If there is a way to save cost, then a majority of the Indian consumers will try to check it out. That’s been one of the more important ways in which ride sharing apps have been able to grow in a country like India. The cost benefits to travelling with strangers far outweighs any potential problems arising from trust or theft. The route is typically the same, if you’re commuting to and from work, and the journey burns a lot of petrol.
Now with the price of petrol almost reaching Rs 82 per litre, drivers must be vying for ride-sharing apps in large numbers. Although there are distributed players in the industry, there isn’t any one competitor that’s shining through the cycle. Unlike Uber and Ola, ride-sharing apps don’t share the same popularity or marketing budgets to reach mass audiences. Right now, their best bet is word of mouth and cost-incentives.
That’s where BlaBlaCar comes in. With it’s ride-sharing community, it has the power to change the way that Indians think about comfortable travelling. Take for example a typical journey from Mumbai to Pune. The ride will cost you around Rs 350, whether you travel from BlaBlaCar or via an inter-city bus. With the BlaBlaCar, you can request scheduled stops, have pleasant company and be dropped exactly where you need to. There is also a GPS-enabled ride tracking app for increased security and tracking. You have complete control even though you’re riding with a stranger.
More broadly, if we look at the ride-sharing concept from a taxi-aggregator point of view, the cost benefits are immense. With Uber and Ola offering pool-share rides for a few years now, customers are quite accommodating within the crowd of a pull vehicle. With the added incentive of air-conditioning and confirmed rides, there is little incentive for them to coopt other methods.
“We have seen a high uptake for the category on both the customer as well as the driver partner side. Cities such as Delhi, Bengaluru, Mumbai, Hyderabad and Kolkata are the biggest users of Ola Share,” said Vishal Kaul, COO Ola.
A recent Uber and BCG report showed that congestion is going to cost the top four cities in India upwards of $22 billion a year. With more cars being introduced to tier-2 cities as well, that problem is going to mount over time. With the availability of ride-sharing, the propensity to purchase a low to mid-tiered vehicle also goes down. As is the case with space utilization, there is also a significant trend of reduction in dedicated parking spaces as more people prefer to ride-share.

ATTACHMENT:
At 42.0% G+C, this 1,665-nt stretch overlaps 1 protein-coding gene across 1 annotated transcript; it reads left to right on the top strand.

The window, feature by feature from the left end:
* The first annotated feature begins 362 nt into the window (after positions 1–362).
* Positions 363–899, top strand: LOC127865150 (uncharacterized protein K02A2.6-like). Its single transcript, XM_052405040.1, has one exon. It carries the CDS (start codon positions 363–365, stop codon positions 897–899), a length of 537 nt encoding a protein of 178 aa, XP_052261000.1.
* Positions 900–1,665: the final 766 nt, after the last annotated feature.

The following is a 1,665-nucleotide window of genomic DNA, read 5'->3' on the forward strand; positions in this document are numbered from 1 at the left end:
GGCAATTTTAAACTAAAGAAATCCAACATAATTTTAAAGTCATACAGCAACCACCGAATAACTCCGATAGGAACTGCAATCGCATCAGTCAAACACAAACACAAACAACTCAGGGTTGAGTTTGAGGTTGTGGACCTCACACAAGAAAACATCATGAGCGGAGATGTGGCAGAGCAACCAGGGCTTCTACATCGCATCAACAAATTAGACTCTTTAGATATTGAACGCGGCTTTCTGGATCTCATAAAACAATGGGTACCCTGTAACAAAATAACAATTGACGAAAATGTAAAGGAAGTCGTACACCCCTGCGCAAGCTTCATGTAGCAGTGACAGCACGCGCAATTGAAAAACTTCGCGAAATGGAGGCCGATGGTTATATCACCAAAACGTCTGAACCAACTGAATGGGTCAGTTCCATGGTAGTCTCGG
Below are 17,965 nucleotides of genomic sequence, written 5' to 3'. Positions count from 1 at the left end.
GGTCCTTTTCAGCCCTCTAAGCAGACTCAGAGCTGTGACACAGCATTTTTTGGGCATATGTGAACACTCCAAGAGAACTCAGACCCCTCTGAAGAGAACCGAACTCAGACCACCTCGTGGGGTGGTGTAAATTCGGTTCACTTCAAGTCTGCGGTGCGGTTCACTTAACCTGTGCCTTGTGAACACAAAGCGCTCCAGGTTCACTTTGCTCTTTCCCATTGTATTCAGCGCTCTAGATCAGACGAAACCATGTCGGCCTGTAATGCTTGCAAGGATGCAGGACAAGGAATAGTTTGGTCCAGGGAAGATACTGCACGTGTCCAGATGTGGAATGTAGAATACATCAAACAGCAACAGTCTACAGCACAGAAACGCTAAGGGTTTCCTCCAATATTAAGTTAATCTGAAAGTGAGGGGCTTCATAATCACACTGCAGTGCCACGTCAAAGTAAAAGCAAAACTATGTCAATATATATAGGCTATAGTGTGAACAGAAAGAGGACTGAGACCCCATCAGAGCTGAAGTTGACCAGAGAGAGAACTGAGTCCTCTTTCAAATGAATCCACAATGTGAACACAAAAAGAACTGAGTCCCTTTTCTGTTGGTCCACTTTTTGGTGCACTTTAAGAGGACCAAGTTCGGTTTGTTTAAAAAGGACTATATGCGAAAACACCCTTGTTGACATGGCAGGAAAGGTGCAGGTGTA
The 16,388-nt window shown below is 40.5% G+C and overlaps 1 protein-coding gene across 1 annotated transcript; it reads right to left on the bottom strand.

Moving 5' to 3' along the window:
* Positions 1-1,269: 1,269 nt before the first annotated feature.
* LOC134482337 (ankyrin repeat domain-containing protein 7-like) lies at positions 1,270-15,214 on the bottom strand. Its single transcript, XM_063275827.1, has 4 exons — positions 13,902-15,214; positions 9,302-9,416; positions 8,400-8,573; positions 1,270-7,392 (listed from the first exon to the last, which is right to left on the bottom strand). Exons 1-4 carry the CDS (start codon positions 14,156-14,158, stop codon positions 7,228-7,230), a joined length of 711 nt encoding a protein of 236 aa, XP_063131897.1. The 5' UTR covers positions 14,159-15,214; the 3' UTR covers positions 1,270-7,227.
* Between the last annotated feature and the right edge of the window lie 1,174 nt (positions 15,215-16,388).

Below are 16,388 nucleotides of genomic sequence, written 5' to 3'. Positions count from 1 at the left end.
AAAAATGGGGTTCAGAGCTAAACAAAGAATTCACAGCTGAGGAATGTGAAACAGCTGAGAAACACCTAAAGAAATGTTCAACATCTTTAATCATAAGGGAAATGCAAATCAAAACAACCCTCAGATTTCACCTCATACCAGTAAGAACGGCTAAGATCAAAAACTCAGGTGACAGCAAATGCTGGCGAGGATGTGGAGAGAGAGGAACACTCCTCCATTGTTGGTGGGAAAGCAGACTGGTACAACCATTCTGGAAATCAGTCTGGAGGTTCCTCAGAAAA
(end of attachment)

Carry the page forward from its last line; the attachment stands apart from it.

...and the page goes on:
For these app companies, there is profitability in movement. The more the demand for the apps, the more these cars are constantly moving around. A dead-stop vehicle or one that hasn’t been activated for a long period is a waste to the system. For Uber and Ola, it’s about 30% of all rides, but the trend continues to go upwards indicating that more Indians want to try these services at an affordable shared-rate.
“With carpooling, Ola and Uber are getting customers who would not otherwise use their services on a daily basis because of the prices. So, the companies are getting access to a set of customers who are cost-conscious, do not use a cab on a daily basis and instead use a bus or an auto rickshaw. Most of these consumers are young professionals. Over time, they will graduate from using a shared car to booking an entire cab, which makes it a brilliant strategy to onboard new customers, said Sreedhar Prasad, partner, e-commerce and start-ups, KPMG India.
All in all, the demand for these ride-sharing apps is increasing and the country is running on it daily.
When it comes to the smaller players, there’s Ride which is offering a social carpooling experience. They even work with leading companies to take care of their transportation needs as well. For commuters, concepts like these make a lot of sense as they traverse the same route more than five times a week.
“The payment aspect is a one-to-one deal between the driver and the person availing the ride. However, at Rs 3/km, it is as cheap as using a public transport, yet offering the convenience of a car,” said Nitin Chaddha, Business Development Officer of sRide.
There’s also ToGo, Ridely and a host of smaller players that offer a social riding experience. They haven’t yet taken scale, the way that traditional aggregators have and are still trying to find that next big leap. This could be an indication as to the trust factor for many Indians, who would rather befriend a few colleagues and ride-share individually. However, for travelers going inter-state and for those who aren’t able to travel with others, it’s a great way to save cost and protect the environment.